With Congress’ approval rating at historic lows, one can point to the dysfunction in Congress as undermining both the effectiveness of and confidence in the government, leaving the president no alternative.  Most Americans would agree, especially Latino voters.

Indeed, nearly two-thirds of Latino voters know someone who is undocumented, likely part of the reason the Latino population so strongly supports comprehensive immigration reform. Latino voters, the fastest growing demographic, would know the president took leadership when Congress did not, and allowed their friends and family members not to be deported. Further, DACA plus would ameliorate the president’s harsh deportation record.

The opportunity presented to the president has not gone unnoticed: “If nothing happens in Congress, [Obama] will be tempted to issue an executive order like he did for the DREAM Act kids a year ago where he basically legalizes 11 million people by the sign of a pen,” Rubio said.  “We won’t get any E-Verify.  We won’t get any border security.  But he’ll legalize them.”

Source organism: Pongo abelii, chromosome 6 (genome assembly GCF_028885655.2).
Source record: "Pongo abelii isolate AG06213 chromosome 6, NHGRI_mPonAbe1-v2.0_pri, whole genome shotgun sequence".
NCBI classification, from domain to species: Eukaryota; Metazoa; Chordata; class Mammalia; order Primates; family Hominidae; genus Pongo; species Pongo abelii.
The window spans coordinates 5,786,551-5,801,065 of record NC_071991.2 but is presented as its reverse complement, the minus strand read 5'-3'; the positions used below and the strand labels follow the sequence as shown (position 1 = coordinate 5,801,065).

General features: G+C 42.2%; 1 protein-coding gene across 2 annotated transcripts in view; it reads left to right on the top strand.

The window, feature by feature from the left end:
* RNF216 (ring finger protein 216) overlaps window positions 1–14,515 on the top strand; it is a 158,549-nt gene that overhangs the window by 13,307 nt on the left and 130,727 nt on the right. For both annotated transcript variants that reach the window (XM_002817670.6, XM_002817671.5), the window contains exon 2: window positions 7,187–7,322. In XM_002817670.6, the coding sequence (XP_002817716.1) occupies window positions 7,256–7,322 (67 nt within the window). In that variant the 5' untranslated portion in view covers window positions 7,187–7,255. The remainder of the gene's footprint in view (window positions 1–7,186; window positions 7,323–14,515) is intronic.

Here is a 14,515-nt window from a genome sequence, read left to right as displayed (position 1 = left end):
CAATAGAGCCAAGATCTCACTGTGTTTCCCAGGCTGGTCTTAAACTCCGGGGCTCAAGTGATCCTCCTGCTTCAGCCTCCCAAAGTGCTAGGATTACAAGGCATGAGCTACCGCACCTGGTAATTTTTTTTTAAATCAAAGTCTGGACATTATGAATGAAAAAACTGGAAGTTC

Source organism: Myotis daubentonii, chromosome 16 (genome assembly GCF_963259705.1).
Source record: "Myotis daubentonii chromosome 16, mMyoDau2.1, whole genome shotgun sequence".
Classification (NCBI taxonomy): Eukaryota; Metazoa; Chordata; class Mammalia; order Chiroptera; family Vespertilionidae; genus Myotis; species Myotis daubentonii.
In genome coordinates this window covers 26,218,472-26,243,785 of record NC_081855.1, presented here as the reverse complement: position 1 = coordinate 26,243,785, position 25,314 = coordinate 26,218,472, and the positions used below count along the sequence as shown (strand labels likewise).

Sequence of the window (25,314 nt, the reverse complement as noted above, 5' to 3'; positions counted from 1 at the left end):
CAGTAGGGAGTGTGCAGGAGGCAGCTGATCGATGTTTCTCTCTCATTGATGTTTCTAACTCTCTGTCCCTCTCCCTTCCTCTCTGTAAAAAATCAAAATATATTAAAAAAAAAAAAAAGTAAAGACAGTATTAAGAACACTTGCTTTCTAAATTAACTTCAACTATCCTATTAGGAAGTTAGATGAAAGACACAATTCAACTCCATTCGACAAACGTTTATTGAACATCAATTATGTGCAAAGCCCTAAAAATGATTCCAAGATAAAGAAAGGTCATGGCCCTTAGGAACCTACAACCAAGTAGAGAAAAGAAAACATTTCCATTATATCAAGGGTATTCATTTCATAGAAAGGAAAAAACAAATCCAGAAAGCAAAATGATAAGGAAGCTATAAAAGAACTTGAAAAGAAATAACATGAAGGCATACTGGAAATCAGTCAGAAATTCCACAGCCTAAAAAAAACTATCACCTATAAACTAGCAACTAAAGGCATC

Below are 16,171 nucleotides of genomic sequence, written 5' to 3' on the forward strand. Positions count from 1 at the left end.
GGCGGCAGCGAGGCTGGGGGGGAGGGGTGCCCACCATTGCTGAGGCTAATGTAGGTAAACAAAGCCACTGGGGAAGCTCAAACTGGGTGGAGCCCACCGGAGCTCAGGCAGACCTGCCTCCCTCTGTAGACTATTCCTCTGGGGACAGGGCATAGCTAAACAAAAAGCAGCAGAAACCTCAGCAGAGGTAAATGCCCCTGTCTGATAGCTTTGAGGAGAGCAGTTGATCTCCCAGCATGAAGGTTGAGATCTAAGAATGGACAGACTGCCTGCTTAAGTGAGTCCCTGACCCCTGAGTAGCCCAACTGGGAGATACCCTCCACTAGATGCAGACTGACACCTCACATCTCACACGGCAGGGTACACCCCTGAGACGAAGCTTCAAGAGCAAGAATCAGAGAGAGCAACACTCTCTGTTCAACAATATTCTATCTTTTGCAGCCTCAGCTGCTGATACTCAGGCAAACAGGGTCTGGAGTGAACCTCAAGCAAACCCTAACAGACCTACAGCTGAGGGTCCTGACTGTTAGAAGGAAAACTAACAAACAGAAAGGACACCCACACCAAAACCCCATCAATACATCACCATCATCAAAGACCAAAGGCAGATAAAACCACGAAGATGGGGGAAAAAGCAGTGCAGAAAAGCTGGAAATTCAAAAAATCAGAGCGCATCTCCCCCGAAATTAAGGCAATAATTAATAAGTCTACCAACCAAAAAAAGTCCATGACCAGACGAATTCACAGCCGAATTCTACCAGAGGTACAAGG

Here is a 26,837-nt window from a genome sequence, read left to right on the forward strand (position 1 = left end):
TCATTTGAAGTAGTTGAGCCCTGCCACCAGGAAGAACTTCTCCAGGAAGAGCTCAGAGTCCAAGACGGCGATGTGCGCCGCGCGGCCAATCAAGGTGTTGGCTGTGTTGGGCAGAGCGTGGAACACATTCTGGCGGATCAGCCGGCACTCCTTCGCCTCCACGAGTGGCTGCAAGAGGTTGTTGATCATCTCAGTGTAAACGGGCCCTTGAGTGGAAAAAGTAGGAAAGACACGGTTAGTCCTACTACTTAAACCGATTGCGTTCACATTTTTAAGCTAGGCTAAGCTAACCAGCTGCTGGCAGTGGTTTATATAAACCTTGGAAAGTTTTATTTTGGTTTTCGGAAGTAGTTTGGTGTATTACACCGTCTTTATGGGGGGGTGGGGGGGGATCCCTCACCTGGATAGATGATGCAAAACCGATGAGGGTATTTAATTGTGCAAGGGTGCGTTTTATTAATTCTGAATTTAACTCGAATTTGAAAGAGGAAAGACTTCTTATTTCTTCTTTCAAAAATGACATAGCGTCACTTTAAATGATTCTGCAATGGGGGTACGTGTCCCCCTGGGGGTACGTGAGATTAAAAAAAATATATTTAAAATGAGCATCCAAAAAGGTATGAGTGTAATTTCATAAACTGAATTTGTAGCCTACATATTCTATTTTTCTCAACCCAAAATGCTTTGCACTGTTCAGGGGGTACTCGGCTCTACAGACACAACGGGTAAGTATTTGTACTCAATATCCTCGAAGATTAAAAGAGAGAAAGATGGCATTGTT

Obama has correctly announced that we need Congress to bring a permanent fix to our outdated immigration system. Democrats, and a handful of Republicans, understand this legislative responsibility. But a majority of Republicans do not. Fortunately, our Constitution has cleverly created powers to address stalemate in Washington. Executive action on immigration is one of those powers that not only brings necessary relief, but also forces House Republicans to the negotiating table.

In the end, the constitutional and political tug of war is one that will be won by the branch that acts, not the one that makes excuses. Citizenship and equality will always be something we will be fighting for, but in the absence of an immediate legislative fix, DREAMers will push the president for an overhaul of deportations to keep families together.

Vargas, J.D., is director of DREAM Action Coalition and national activist for the DREAM Act.